November 13, 2023
In Punakha there’s a very nice hotel amongst the rice terraces, built from rammed earth, enjoying stunning views of the Punakha Dzong. In the mornings a heavy mist rolls off the river, and slowly reveals the presence of the dzong. When it first opened there were just 8 rooms, offering a small scale experience with a touch of luxury. At least that’s what the owner was aiming for.
It is a lovely place to stay, but not without it’s quirks. The rooms are enormous, to the point of cavernous. In the absence of proportionate furniture you are presented with enough empty space to run a yoga class. In one corner a small TV is foxed to the wall, and a small table holds the tea making facilities. The power cable for the kettle is too short to reach the outlet however. The bathroom is spacious enough to be a hotel room itself, and the hot water is fast and abundant. The shower recess alone could double as a car wash. Regrettably the drain hole for the shower is placed at the wrong end of the gradient, so water pools up instead draining away. In the years to come I fear this hotel will not age well, and instead of fixing the existing issues the owners are focused on adding a new wing of rooms to expand their offering.
Nearly every hotel in Bhutan is not quite right. If you begin with that expectation you won’t be too disappointed. In my decade and a half of travelling the Himalayas I’ve seen a lot of amazing places to stay, where they’ve worked incredibly hard to make it special while simultaneously overlooking some very basic elements. When designing tours it can be a constant headache, trying to choose between which kind of “not quite right” will be most comfortable for a particular group or itinerary.
The vtot majority of hotels in Bhutan are officially of a “3-star” standard. They are required to meet certain criteria as set by the government to attain and retain this rating. In fact many 3-star hotels are full of character and charm and more enjoyable than a 4-star. Some are technically meeting the 3-star criteria but delivering a highly compromised experience however. When there’s a construction zone right outside your bedroom for example, or they haven’t paid any attention of dirt and stains on the floor rug since they first opened a decade ago. Not every hotel owner takes pride in the experience of their guests.
Some hotels in Bhutan are simply exceptional. The 5-star resorts typically cost around USD$2000 a night and typically offer a finely tuned blend between Bhutanese style and international service. We reviewed a handful of these across Bhutan before the covid pandemic, and have a little work ahead of us to keep up with the recent openings by Sixth Sense, Amankora and Como. There are a few other well known brands operating in Bhutan now, but unlike the aforementioned many of them have transplanted their identity fully into their new hotels with very little of the local character. The rooms and menus could be anywhere in the world, and what’s the point in that? There are a few 5-star properties that are wholly local and very unique. We like to use those wherever possible too.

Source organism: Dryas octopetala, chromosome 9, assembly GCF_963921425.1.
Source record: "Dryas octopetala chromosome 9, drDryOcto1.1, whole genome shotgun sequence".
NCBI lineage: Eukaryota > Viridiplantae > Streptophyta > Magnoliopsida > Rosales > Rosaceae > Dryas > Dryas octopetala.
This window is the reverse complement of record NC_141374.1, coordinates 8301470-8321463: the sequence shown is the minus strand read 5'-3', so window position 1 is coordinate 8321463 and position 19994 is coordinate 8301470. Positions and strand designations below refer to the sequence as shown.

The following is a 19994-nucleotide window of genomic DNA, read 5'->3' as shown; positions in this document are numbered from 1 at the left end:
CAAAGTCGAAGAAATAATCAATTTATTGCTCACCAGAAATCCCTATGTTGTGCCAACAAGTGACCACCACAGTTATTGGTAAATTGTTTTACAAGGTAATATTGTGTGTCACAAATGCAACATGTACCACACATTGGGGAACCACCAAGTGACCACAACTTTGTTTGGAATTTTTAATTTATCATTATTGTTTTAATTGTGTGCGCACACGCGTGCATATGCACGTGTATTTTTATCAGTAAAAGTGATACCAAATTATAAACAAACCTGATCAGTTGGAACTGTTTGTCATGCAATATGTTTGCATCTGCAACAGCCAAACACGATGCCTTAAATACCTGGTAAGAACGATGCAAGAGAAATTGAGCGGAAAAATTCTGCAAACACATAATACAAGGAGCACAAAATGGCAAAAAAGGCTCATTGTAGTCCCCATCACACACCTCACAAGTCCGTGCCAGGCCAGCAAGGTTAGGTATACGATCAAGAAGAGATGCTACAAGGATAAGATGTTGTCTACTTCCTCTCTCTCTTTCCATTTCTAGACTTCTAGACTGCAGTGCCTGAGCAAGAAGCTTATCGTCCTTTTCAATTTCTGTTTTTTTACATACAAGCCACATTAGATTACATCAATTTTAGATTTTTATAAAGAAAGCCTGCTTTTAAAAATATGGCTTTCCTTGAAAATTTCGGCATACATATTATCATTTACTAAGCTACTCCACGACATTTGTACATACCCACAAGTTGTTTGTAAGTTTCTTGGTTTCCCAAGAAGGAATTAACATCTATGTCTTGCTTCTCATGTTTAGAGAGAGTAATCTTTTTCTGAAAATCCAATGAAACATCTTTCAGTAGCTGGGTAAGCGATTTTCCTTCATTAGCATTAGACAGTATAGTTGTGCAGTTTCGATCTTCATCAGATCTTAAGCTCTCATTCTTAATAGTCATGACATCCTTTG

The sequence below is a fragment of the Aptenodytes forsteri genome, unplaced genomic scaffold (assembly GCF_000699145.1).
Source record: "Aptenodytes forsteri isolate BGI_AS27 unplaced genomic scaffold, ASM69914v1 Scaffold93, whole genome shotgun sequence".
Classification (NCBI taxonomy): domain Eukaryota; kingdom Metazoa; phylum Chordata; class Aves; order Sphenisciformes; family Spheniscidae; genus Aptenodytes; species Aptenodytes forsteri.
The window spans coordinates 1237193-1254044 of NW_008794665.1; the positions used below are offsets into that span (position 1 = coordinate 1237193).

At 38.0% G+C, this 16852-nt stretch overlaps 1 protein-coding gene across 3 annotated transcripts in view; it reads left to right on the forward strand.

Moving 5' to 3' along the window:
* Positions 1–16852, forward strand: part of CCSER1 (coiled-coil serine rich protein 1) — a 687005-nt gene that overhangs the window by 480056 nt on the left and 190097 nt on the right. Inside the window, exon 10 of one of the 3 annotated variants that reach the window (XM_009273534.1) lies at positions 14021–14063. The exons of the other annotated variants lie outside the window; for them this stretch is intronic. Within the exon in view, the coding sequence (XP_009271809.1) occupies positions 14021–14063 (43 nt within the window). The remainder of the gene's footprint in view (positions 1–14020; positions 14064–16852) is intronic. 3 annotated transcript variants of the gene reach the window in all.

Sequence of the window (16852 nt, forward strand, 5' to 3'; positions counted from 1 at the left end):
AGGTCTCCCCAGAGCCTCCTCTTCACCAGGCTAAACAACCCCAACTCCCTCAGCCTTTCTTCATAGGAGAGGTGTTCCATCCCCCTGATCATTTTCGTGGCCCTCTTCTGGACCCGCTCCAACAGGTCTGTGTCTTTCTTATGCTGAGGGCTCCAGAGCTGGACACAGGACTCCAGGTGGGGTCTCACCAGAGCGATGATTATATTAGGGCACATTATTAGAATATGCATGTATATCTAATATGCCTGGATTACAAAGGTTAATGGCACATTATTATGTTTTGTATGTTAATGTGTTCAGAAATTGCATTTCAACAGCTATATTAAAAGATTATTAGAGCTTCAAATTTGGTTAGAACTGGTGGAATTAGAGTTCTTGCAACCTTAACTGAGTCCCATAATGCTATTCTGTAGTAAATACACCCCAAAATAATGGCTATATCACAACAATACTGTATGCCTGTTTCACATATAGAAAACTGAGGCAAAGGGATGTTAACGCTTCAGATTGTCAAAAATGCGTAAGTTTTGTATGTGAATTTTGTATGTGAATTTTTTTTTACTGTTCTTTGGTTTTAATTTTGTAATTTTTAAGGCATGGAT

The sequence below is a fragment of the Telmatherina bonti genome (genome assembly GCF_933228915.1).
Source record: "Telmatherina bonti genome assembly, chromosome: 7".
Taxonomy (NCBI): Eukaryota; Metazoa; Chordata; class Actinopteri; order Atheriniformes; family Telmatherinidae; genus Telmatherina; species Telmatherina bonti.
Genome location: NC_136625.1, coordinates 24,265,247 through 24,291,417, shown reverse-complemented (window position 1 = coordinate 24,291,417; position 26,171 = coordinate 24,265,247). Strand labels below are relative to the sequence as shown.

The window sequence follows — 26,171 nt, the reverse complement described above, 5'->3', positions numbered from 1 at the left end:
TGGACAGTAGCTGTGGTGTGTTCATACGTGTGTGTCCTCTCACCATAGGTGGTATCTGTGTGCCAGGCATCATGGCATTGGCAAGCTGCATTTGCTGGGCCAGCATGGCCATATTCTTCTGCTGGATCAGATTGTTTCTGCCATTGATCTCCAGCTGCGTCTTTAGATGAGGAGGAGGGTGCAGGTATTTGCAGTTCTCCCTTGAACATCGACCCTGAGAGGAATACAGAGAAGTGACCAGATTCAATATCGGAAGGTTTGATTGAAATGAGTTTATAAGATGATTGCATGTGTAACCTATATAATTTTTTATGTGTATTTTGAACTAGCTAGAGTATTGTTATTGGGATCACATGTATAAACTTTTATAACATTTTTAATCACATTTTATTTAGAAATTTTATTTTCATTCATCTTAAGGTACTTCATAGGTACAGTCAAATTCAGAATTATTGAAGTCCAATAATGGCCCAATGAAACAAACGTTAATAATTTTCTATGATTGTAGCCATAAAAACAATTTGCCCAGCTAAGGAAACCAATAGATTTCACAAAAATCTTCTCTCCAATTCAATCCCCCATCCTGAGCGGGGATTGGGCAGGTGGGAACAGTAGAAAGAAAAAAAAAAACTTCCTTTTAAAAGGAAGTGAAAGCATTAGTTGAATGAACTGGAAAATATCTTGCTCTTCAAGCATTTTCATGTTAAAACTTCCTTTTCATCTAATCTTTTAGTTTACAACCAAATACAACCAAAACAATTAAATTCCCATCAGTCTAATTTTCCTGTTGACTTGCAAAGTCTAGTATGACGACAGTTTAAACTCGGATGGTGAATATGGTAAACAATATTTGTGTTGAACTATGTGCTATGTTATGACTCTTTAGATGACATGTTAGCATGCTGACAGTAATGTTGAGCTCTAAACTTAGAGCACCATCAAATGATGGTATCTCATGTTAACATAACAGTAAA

Unless you’re booking a customised itinerary with the 5-star options, most of our travellers are not staying at Amankora though. It’s a big gap between the official 3-star standard and the most exclusive resorts in Bhutan. And that’s where the quirky things are most likely to happen.
Some our favourite places are hidden away in valleys with cottages nestled into the forest. Some are like safari camps with “tented rooms” complete with underfloor heating and private en-suites. Some have views of Tiger’s Nest, while some have views of grazing cows. Others are surrounded by the call of migratory cranes honking and hooting through the night. Some are embraced by apple orchids and make their own apple cider on location. Some have wood fired burkas that put out so much heat they turn your room into a sauna when you throw one log too many on the fire. Some have the worst food I’ve ever eaten in Bhutan yet possibly the best view I’ve ever imagined. Some make an excellent chicken curry for dinner, and delicious fried rice for breakfast.
It’s the character of a place that I look for when considering a hotel. On paper most hotels looks very much the same, and it’s only once you stay there for a few nights that the charms of a place, or it’s annoyances, become most apparent. There are many ways to make a hotel good. It certainly helps if the kettle cord can reach the outlet.
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